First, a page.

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Hot answers tagged complexity-theory

7

There is evidently a classical polynomial-time algorithm for finding a four-coloring of a given planar graph, so the answer to the question is "yes" for the trivial reason that every polynomial-time classical algorithm can be implemented as a polynomial-time quantum algorithm. (Also, polynomial time implies polynomial space, for both quantum and classical ...

7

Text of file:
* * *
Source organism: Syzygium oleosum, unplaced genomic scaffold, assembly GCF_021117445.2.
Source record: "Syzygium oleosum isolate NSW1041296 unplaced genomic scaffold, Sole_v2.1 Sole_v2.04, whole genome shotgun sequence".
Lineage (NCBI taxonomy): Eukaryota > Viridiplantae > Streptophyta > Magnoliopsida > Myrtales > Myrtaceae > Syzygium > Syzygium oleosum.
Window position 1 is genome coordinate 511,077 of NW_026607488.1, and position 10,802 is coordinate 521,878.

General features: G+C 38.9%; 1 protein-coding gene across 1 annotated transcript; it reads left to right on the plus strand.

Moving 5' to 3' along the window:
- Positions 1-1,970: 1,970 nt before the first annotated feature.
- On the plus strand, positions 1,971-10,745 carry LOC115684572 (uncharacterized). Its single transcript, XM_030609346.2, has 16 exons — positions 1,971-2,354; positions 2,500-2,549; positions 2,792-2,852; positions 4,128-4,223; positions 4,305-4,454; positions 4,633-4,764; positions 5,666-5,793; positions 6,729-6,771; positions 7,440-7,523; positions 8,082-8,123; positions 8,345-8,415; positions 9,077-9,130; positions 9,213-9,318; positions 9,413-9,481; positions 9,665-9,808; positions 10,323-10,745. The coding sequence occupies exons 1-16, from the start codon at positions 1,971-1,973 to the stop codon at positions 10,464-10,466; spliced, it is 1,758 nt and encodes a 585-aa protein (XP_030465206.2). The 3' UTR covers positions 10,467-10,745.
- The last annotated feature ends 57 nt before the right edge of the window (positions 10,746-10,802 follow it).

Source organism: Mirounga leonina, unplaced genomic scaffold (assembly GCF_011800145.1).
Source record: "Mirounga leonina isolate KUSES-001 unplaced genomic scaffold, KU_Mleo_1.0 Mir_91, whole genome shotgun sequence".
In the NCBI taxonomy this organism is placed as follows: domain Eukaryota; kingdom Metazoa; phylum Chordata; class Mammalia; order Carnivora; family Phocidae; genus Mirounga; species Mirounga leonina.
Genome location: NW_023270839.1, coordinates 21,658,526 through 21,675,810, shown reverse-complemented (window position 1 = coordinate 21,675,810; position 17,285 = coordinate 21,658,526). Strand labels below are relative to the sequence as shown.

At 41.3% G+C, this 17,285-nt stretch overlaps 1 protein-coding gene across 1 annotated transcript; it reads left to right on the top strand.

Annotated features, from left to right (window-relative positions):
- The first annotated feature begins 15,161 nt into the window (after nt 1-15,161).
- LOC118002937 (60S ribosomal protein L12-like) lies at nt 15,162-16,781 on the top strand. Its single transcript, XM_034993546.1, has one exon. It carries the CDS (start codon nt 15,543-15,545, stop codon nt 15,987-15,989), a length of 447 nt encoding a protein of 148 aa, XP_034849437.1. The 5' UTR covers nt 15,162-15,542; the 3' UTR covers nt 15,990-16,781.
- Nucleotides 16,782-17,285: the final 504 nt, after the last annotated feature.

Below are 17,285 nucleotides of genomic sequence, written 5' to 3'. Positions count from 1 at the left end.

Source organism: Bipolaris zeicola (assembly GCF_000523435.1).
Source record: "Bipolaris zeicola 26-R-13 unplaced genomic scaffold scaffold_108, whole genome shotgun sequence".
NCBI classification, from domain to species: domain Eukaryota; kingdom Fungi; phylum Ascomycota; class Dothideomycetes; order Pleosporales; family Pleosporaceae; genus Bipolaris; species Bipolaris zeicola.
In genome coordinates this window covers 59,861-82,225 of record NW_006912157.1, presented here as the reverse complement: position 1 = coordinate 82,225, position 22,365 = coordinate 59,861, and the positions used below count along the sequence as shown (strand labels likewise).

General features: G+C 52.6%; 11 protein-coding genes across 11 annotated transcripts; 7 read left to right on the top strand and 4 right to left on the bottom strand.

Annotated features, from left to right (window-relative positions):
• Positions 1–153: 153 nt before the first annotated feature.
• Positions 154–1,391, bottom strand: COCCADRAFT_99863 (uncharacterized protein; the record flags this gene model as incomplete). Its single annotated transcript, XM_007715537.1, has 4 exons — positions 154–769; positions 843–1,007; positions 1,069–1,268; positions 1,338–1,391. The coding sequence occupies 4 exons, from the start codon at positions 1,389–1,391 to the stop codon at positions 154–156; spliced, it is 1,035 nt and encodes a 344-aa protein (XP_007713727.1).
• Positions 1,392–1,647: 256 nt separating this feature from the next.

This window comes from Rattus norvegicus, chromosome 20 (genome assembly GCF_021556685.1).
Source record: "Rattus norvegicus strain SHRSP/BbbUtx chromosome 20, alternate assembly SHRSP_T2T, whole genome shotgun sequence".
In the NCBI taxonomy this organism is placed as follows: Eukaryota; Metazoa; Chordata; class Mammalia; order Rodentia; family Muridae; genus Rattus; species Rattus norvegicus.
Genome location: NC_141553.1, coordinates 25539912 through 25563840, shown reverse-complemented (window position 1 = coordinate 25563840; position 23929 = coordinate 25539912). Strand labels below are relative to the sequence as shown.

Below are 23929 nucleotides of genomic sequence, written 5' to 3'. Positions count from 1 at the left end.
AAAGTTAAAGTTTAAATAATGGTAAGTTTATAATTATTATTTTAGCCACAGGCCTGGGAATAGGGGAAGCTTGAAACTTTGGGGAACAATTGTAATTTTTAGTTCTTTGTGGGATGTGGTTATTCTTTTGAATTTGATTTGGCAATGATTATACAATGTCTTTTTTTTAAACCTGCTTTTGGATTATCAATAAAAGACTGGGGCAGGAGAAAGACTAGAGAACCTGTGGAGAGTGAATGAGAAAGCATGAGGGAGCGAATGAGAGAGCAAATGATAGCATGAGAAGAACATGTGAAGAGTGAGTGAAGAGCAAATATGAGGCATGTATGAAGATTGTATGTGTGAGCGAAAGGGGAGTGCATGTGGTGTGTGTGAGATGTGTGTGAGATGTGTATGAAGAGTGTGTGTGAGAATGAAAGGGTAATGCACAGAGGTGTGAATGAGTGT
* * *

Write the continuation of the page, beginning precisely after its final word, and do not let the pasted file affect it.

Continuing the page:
The essential feature of this problem is that while both the quantum and classical algorithms can make use of the efficient classical function of calculating $a^k\text{ mod }N$, the issue is how many times does each have to evaluate the function. For the classical algorithm you're suggesting, you'd calculate $a\text{ mod }N$, and $a^2\text{ mod }N$, and $a^... 6 I believe there are two issues here. The first isn't anything wrong with your statement, but rather that you could make a far stronger (non-quantum) statement by the same reasoning:$\mathsf{P}\neq \mathsf{BPP}$. Why is this? For testing if an$n$bit function is constant or balanced with certainty (as required by$\mathsf{P}$), it could be that we have to ... 5 To determine the classical complexity of a problem you need two things, of course: an upper bound (generally an algorithm) and a lower bound. There is an easy randomized algorithm that works with high probability given$O(2^{n/2})$queries to the function$f$: for a suitable constant$c>0$, generate$k = c 2^{n/2}$strings$x_1,\ldots,x_k\in\{0,1\}^n$... 4 Yes. Computing this matrix is something we call Hamiltonian Simulation. We do not use the verb "simulate" alone though I think. It is the norm. I think you assume in general they use either the max norm, which is the largest entry of the Hamiltonian, or the norm is referring to the largest eigenvalue in absolute value (which is called the spectral radius ... 4 It seems this problem is open. Watrous [J. Comp. Sys. Sci. 59, (pp. 281-326), 1999] proved that any space$s$bounded quantum Turing Machine (for space constructible$s(n)>\Omega(\log n)$) can be simulated by deterministic Turing machine with$O(s^2)$space. With the assumption$\mathsf{P \neq SC}$(where$\mathsf{SC \subseteq P}$is defined as ... 4 There are two notions of Zeno topics related to quantum computation. The first, which is controversial is usually called hypercomputation, which deals with the possibility of surpassing the limitations of the Church-Turing thesis by means of quantum computation. It is related to the Zeno effect through the fact that if it could be realized, it may solve the ... 4 Since$\mathsf{BQP}$can be defined on different universal gate sets due to the Solovay-Kitaev theorem, we can choose Hadamard gate$\operatorname{H}$and Toffoli gate$\operatorname{CCNOT}$as a gate set, like Scott Aaronson's definition of$\mathsf{PostBQP}$mentioned in the following: Here ‘uniform’ means that there exists a classical algorithm that ... 4 I think the idea of the proof is that if$|h\rangle$can be shown to be orthogonal to$|\mathcal H\rangle$then it would imply that that$h \not\in \mathcal{H}$. Otherwise,$h\in \mathcal{H}$. Not really as far as the method shown in the linked video is concerned. The algorithm described there uses a controlled-unitary operation of the form $$\newcommand{\... 4 I just recently have been watching a series great YouTube lectures by Ryan O'Donnell at Carnegie Mellon. The last one in particular has some answers to the above question - especially the last 10 minutes or so. I will summarize my limited understanding. Misunderstandings are my own... A "closed timelike curve" (CTC) may be something akin to a wormhole in ... 3 As an initial matter, let's ask "what is the classical computational complexity of solving 'mate-in-n' type games?" For example, is it even in \mathcal{NP} to know, given a certain chess position, that white can mate in 10 or fewer moves? It's been known for a while that we can consider such questions as a "quantified boolean formula" (QBF) question. ... 3 Define the states$$ |\psi_t\rangle=\left\{\begin{array}{cc} |t\rangle\otimes(U_{t-1}U_{t-2}\ldots U_1|\psi\rangle) & t=1,2,\ldots T \\ |t\rangle\otimes(U_{T}U_{T-1}\ldots U_1|\psi\rangle) & t=T+1,T+2,\ldots 2T \\ |t\rangle\otimes(U_{3T+1-t}U_{3T-t}\ldots U_1|\psi\rangle) & t=2T+1,2T+2,\ldots 3T \end{array}\right. $$Now let$$ U=\frac{2}{T}\sum_{... 3 As to the question of how to convert a function performed iteratively using irreversible gates to the same function performed iteratively using reversible gates, you should probably accept that any boolean function from$\{0,1\}^n$to$\{0,1\}$can be written in$\mathsf{3CNF}$-normal form with a polynomial number of$\mathsf{AND, OR, NOT}$gates (i.e.$\lor$... 3 DaftWullie's comments aren't special to 'efficiently computable' functions$f(x)$— any function at all which we know how to compute by conventional means, we can compute reversibly with at most a (small!) constant factor overhead. How to reversibly compute a function The proof is simple. For any procedure to compute something conventionally — ... 3 Given that there is an efficient way to create the sequence classically, can we not just add a little check for whether we have encountered$x^{r} = 1 \ \text{mod} N$? During the creation process, it should not increase complexity to exponential-time, right? Why bother with quantum Fourier transform at all? Did I misunderstand it in some way? ... 3 This result concerns the black-box group model, which is a fairly standard model in computational group theory. It is intended to represent minimal assumptions on the groups we're working with. In the black box group model we assume that each group element has a (unique) string representation of a fixed length, and a black-box performs the group operations ... 2 "Hamiltonian Simulation" means applying the time evolution given by$H$to some initial state$|\psi\rangle$, i.e. to implement the unitary$U=e^{iHt}$on a quantum computer. If not mentioned otherwise, for an operator$H$,$\|H\|$generally denotes the operator norm, i.e., the largest eigenvalue (in absolute value) of$H$. Whether this is really the case ... 2 Sources on quantum computing tend to give a classical complexity of$\sqrt{2^n}$but not the proof. I believe the sources on classical cryptography call this algorithm birthday attack and use it to find collisions of hash functions (which is effectively what the Simon's algorithm does). You should be able to find the math details looking for it in crypto ... 2 First, note that for functions that do not change their value upon permutation of their inputs—or in other words, functions that only depend on the Hamming weight$|x|$of the input—it is known that the polynomial method tightly characterizes the query complexity, see Beals et al. In particular, this can be applied to the majority function$MAJ(x_1, \ldots, ...